United States District Court, D. Colorado
February 7, 2014
JAMES SHAW, Plaintiff,
PRISONERS TRANSPORTATION SERVICES OF AMERICA, LLC, JOHN DOE 1, in his individual and official capacity, JOHN DOE 2, in his individual and official capacity, JOHN DOE 3, in his individual and official capacity, Defendants.
KATHLEEN M. TAFOYA, Magistrate Judge.
This matter is before the court on Plaintiff's "Motion to Modify Scheduling Order to Extend Discovery Deadlines" [Doc. No. 39] filed February 3, 2014. Plaintiff seeks to extend the date by which he must designate his affirmative experts and, because any newly extended date will affect the remainder of the discovery deadlines, seeks to extend all other deadlines in the case by approximately five weeks. Defendant objects to the extension.
As grounds for the request for extension of time Plaintiff states that his lead counsel, David Lane, is "in a death penalty case." (Mot. at ¶ 3.) The Plaintiff also states that two associate attorneys working on his case have been preparing for a trial scheduled to begin in another district court in mid-February, 2014. (Id. at ¶ 4.) Finally, the Plaintiff claims he has "reached out" to a medical expert but "has not heard back from him regarding this case." (Id. at ¶ 7.)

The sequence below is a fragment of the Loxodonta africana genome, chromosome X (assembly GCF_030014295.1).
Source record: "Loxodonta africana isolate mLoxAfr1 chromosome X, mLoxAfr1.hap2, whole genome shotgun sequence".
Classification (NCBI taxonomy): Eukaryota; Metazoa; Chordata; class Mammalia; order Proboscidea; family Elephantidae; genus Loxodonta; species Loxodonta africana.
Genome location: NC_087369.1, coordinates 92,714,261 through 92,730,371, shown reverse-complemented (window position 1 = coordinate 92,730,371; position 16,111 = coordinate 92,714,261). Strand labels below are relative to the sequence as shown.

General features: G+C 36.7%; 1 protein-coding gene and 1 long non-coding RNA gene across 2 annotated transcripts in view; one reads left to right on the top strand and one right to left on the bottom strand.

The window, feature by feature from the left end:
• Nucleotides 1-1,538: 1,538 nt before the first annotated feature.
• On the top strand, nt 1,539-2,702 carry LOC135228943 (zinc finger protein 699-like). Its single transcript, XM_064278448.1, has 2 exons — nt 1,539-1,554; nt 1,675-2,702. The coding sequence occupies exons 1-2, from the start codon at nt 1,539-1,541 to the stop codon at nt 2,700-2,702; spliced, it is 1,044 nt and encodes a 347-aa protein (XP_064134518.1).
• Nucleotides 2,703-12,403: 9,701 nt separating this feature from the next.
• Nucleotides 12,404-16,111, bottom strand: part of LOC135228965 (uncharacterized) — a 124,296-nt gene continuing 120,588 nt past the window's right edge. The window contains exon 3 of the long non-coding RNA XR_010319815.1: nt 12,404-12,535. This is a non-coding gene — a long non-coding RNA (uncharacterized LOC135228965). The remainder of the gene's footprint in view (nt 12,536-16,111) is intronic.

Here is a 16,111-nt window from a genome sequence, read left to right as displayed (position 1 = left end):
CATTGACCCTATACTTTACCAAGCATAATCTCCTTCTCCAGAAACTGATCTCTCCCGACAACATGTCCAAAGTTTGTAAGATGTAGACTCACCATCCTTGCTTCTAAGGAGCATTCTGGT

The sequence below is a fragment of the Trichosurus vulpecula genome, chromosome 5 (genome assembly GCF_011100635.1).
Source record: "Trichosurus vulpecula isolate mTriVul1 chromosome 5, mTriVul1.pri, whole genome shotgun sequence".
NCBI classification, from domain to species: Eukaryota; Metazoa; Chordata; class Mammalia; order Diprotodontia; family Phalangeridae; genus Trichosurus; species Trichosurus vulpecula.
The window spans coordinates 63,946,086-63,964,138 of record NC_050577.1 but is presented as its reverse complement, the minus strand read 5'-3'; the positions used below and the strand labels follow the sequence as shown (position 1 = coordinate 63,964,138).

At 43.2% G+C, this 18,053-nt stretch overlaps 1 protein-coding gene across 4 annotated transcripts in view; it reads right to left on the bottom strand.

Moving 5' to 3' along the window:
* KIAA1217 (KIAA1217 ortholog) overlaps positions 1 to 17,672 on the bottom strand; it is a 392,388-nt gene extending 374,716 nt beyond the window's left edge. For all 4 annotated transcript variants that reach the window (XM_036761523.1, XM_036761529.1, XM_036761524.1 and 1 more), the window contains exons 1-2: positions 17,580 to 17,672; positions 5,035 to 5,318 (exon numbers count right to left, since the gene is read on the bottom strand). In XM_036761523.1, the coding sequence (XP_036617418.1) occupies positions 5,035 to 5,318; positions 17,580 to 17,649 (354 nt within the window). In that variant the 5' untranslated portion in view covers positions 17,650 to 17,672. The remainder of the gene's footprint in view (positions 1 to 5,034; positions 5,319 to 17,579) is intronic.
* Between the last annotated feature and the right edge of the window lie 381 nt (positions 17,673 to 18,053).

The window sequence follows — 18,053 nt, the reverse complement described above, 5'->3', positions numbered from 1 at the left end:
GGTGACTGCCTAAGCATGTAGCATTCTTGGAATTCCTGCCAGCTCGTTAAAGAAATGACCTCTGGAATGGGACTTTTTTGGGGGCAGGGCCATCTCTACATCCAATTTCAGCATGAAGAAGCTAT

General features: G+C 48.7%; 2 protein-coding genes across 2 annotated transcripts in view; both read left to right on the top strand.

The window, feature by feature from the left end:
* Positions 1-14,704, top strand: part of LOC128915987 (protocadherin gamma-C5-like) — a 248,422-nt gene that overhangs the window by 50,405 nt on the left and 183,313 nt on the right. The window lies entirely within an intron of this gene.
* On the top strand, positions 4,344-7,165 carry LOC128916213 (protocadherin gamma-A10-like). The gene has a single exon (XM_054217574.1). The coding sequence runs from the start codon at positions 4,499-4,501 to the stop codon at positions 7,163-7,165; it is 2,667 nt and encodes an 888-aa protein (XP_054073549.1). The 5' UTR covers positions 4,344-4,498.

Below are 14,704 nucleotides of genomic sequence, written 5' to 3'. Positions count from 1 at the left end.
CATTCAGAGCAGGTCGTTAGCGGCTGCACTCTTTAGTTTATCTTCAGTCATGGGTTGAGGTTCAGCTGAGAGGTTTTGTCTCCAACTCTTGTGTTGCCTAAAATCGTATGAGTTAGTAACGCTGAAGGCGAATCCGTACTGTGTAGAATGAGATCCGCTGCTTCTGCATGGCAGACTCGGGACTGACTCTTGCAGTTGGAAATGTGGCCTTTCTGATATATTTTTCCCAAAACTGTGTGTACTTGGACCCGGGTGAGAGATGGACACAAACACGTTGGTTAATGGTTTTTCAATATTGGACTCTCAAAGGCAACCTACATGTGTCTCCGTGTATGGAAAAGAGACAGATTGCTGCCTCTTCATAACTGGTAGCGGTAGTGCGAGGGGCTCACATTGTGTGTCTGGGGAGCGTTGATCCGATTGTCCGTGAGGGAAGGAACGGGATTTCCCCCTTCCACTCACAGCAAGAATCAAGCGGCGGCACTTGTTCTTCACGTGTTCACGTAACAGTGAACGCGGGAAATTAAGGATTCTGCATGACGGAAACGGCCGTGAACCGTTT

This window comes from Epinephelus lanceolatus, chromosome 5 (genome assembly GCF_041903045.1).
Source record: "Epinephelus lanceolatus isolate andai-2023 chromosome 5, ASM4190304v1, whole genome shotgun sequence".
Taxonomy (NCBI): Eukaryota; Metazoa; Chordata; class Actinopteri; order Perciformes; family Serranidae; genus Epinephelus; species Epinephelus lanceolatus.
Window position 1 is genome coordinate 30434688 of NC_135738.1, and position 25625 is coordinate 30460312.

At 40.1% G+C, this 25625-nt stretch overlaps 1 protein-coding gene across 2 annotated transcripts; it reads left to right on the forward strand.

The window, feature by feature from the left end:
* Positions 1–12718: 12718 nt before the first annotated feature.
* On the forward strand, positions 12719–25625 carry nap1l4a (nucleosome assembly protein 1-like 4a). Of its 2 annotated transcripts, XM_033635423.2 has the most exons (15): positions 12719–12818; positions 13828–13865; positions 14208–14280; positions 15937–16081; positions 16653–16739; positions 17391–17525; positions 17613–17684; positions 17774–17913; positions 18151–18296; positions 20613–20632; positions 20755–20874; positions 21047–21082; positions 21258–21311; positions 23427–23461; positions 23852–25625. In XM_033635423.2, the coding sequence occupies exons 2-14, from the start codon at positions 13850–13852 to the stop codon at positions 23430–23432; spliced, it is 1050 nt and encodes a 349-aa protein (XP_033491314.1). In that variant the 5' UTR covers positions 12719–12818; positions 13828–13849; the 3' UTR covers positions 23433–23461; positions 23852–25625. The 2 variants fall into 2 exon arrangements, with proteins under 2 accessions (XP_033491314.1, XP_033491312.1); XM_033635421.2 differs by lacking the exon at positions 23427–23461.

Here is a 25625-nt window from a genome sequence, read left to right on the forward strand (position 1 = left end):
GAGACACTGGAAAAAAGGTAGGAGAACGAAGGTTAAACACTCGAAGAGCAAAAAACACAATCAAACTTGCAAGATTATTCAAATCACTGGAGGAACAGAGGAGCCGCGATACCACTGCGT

District Court Judge Raymond P. Moore Practice Standards (Civil Cases) provide
I. Motions for Extension of Time
1. Motions for extensions of time are governed by Fed.R.Civ.P. 6; D.C.COLO.LCivR 6.1 and 7.1A; and D.C.Colo.ECF Proc. V.L.2. Motions will be denied if they do not comply with these rules. To be granted, such motions require a showing of good cause. Unless the circumstances are unanticipatable and unavoidable, the following do not constitute good cause: inconvenience to counsel or parties, press of other business, scheduling conflicts (especially when more than one attorney has entered an appearance for a party), or agreements by counsel.
Preparing for and litigating trials are activities associated with attorneys' normally scheduled events. Invariably, attorneys are able to plan for trial significantly in advance of the setting. Therefore, upcoming trials and the necessity for counsel to prepare for and attend the same cannot be said to be unanticipated. The Plaintiff has not shown good cause, in light of the District Court's Practice Standards, to extend any deadlines in this case.
It is therefore ORDERED
Plaintiff's "Motion to Modify Scheduling Order to Extend Discovery Deadlines" [Doc. No. 39] is DENIED.